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I hate cyclists

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Sunday, May 04, 2008

"Typos are very important to all written form. It gives the reader something to look for so they aren't distracted by the total lack of content in your writing." - Randy K. Milholland


My Favourite Periodical:

March 8th:

"Mr Savoia has developed a system to assess the quality of software written in Java, which he has jokingly named “change, risk, analysis and predictions”, or CRAP."

"The second was the violent suppression of a protest in Moscow and the detention of a liberal politician in St Petersburg. The arrest gave new meaning to law enforcement. Maksim Reznik, an activist of the liberal Yabloko party, came out of his office, saw a street squabble between a colleague and a group of thugs, and tried to pull them apart. When the police arrived, they arrested Mr Reznik and let the provocateurs go. Mr Reznik is now in pre-trial detention for two months, charged with assaulting representatives of the state."

"Small, complicated and with names that are hard to spell, Armenia has long been out of the mainstream of world news."

"“God be praised, our village is all Muslim, and we don't have the evil internet,” says Necdet Gulen, Fethullah's cousin."

"It is certainly impressive to see 20,000 people queuing for hours to see a politician. But should they worship their man with such wide-eyed intensity? And should they shout “Yes we can” with such unbridled enthusiasm? The slogan, after all, reminds any parent of “Bob the Builder”, a cartoon for toddlers, and Mr Obama himself rejected it as naff when it was first suggested to him. His supporters are rather like high-school nerds who surround the coolest kid in the class in the hope of looking cool themselves."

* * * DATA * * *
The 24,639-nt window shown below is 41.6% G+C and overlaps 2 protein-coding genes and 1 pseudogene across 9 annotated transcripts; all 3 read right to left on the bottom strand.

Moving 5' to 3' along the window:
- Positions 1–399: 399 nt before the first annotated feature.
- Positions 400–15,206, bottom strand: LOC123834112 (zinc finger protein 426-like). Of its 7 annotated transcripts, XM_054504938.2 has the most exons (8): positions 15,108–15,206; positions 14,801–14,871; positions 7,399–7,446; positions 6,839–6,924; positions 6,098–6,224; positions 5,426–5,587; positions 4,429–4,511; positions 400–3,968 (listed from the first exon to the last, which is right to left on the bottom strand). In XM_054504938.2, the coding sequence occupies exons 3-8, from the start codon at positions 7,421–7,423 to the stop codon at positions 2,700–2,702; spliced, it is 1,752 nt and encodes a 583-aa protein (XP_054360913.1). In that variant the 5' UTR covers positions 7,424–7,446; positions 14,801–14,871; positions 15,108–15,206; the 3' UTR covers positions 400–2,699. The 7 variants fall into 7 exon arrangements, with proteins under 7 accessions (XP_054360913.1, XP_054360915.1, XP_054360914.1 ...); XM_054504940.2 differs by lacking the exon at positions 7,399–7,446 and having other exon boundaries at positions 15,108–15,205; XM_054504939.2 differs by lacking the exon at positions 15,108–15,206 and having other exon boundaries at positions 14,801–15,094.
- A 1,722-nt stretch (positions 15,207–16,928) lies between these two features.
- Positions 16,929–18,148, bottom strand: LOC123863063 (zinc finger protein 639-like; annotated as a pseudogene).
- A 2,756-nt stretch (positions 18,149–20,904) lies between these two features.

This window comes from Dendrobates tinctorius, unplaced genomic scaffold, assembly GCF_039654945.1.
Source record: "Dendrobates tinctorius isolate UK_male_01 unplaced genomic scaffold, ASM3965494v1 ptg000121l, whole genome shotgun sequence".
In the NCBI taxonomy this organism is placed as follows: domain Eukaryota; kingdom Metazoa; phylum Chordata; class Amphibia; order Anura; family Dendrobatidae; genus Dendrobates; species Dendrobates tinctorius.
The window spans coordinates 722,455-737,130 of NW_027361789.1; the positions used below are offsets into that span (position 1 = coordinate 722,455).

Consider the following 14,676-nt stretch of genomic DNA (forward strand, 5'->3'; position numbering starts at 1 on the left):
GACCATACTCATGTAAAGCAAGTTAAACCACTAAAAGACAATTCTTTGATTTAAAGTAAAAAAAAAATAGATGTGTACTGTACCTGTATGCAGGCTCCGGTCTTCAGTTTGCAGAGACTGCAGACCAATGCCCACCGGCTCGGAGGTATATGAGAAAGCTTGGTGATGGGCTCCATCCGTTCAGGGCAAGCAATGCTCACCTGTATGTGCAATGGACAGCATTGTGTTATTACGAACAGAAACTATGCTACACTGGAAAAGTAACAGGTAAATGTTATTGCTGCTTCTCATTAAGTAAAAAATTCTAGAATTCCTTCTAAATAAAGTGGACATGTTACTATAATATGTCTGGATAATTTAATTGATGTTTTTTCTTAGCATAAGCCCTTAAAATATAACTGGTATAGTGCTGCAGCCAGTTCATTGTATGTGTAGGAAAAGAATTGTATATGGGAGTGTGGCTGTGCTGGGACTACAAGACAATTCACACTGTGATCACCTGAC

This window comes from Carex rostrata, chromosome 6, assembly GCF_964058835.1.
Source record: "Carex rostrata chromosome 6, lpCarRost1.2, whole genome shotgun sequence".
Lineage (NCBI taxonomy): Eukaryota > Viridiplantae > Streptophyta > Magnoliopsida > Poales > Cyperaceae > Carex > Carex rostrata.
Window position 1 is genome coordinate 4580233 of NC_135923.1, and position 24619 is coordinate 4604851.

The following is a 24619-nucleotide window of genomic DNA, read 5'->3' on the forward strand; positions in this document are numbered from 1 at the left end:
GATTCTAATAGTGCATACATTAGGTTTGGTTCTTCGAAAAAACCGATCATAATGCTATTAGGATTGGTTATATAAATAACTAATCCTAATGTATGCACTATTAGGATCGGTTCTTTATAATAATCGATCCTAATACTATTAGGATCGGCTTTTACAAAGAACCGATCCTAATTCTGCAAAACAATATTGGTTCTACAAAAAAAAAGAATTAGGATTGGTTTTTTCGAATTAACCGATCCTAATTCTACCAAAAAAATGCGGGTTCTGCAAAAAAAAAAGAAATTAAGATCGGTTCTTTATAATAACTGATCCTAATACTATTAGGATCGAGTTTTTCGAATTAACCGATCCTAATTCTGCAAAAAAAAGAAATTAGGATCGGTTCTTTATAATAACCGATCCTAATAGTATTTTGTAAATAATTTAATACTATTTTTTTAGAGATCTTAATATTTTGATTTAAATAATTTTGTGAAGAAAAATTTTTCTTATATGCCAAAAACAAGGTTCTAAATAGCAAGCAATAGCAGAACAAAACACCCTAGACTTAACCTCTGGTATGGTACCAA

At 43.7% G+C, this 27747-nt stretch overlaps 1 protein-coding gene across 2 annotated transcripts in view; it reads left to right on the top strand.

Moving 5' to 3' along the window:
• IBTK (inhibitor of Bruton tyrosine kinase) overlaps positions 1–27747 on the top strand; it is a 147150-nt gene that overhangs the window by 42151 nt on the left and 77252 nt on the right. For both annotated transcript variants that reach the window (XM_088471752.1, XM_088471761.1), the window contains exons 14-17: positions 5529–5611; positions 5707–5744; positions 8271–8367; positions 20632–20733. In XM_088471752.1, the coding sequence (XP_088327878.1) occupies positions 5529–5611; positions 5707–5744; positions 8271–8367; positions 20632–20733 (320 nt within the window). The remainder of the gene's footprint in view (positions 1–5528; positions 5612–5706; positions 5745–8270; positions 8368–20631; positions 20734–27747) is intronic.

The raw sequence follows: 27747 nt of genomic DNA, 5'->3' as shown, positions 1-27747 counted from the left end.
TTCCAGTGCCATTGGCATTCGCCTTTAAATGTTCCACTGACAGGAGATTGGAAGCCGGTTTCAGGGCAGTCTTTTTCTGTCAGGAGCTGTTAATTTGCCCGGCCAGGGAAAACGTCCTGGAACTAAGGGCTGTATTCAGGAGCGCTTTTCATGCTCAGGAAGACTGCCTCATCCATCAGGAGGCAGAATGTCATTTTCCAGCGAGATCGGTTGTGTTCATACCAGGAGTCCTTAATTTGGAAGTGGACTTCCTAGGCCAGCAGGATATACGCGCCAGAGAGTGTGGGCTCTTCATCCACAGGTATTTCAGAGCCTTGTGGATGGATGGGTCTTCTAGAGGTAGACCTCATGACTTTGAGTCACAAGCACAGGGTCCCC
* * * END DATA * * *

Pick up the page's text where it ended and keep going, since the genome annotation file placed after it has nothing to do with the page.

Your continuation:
"Kenya banned hunting for sport and other consumptive uses of wildlife in the late 1970s. But the competition for land between a rising human population and animals, which can be a danger to crops, life and limb, is intense. Kenya's wild-animal population has fallen by about 70% in the past 30 years, says Michael Norton-Griffiths, an economist in Nairobi. A recent European Union ban on the import of wild birds has had a similar effect. Ostensibly a veterinary measure to prevent the spread of avian influenza, the ban has bankrupted an Argentine plan to conserve the blue-fronted amazon, a parrot, through sustainable use. “It went from a well policed, sustainably managed operation, to one where there was no incentive to conserve the birds at all,” says John Caldwell, who manages CITES's trade database in Britain. As a result, habitat may be stripped out for commercial crops."

March 15th:

"The combination of legalism and puritanism invariably produces the same dismal results. It creates expensive government bureaucracies that seize on any excuse—rules relating to inter-state commerce are a particular favourite—to extend their powers to boss people about or spy on them. It throws up swivel-eyed zealots who pursue their manias with little sense of proportion or decency (remember Kenneth Starr). And it ends by devouring its children. Mr Spitzer is only the latest in an endless line of self-righteous crusaders impaled on their own swords."